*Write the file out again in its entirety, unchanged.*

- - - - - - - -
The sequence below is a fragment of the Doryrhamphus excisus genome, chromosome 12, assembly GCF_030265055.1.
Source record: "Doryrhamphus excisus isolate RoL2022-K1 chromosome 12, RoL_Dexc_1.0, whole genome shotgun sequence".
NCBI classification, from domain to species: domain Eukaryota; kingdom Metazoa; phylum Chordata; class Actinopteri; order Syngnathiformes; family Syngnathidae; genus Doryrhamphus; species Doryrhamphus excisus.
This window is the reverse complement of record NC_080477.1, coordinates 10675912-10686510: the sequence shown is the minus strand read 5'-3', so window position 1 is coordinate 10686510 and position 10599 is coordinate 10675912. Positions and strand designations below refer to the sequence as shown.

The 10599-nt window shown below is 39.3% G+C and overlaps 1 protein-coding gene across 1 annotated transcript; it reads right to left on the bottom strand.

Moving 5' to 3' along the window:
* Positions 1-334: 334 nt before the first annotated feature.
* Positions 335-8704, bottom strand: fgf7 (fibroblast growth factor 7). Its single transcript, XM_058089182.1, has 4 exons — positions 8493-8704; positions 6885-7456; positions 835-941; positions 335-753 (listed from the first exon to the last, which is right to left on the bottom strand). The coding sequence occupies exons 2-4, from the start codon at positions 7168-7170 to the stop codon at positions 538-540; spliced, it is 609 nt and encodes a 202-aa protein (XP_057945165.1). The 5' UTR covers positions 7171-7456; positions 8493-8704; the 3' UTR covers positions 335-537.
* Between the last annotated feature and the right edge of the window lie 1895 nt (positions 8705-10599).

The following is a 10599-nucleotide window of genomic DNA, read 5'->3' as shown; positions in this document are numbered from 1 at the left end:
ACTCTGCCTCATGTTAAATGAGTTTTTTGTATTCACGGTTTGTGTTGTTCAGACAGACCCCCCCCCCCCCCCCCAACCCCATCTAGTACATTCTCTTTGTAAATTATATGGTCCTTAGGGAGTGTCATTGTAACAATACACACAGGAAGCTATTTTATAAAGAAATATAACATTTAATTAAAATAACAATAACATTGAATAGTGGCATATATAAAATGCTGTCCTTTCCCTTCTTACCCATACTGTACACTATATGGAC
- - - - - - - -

The sequence below is a fragment of the Doryrhamphus excisus genome, chromosome 12, assembly GCF_030265055.1.
Source record: "Doryrhamphus excisus isolate RoL2022-K1 chromosome 12, RoL_Dexc_1.0, whole genome shotgun sequence".
NCBI classification, from domain to species: domain Eukaryota; kingdom Metazoa; phylum Chordata; class Actinopteri; order Syngnathiformes; family Syngnathidae; genus Doryrhamphus; species Doryrhamphus excisus.
This window is the reverse complement of record NC_080477.1, coordinates 10675912-10686510: the sequence shown is the minus strand read 5'-3', so window position 1 is coordinate 10686510 and position 10599 is coordinate 10675912. Positions and strand designations below refer to the sequence as shown.

The 10599-nt window shown below is 39.3% G+C and overlaps 1 protein-coding gene across 1 annotated transcript; it reads right to left on the bottom strand.

Moving 5' to 3' along the window:
* Positions 1-334: 334 nt before the first annotated feature.
* Positions 335-8704, bottom strand: fgf7 (fibroblast growth factor 7). Its single transcript, XM_058089182.1, has 4 exons — positions 8493-8704; positions 6885-7456; positions 835-941; positions 335-753 (listed from the first exon to the last, which is right to left on the bottom strand). The coding sequence occupies exons 2-4, from the start codon at positions 7168-7170 to the stop codon at positions 538-540; spliced, it is 609 nt and encodes a 202-aa protein (XP_057945165.1). The 5' UTR covers positions 7171-7456; positions 8493-8704; the 3' UTR covers positions 335-537.
* Between the last annotated feature and the right edge of the window lie 1895 nt (positions 8705-10599).

The following is a 10599-nucleotide window of genomic DNA, read 5'->3' as shown; positions in this document are numbered from 1 at the left end:
ACTCTGCCTCATGTTAAATGAGTTTTTTGTATTCACGGTTTGTGTTGTTCAGACAGACCCCCCCCCCCCCCCCCAACCCCATCTAGTACATTCTCTTTGTAAATTATATGGTCCTTAGGGAGTGTCATTGTAACAATACACACAGGAAGCTATTTTATAAAGAAATATAACATTTAATTAAAATAACAATAACATTGAATAGTGGCATATATAAAATGCTGTCCTTTCCCTTCTTACCCATACTGTACACTATATGGAC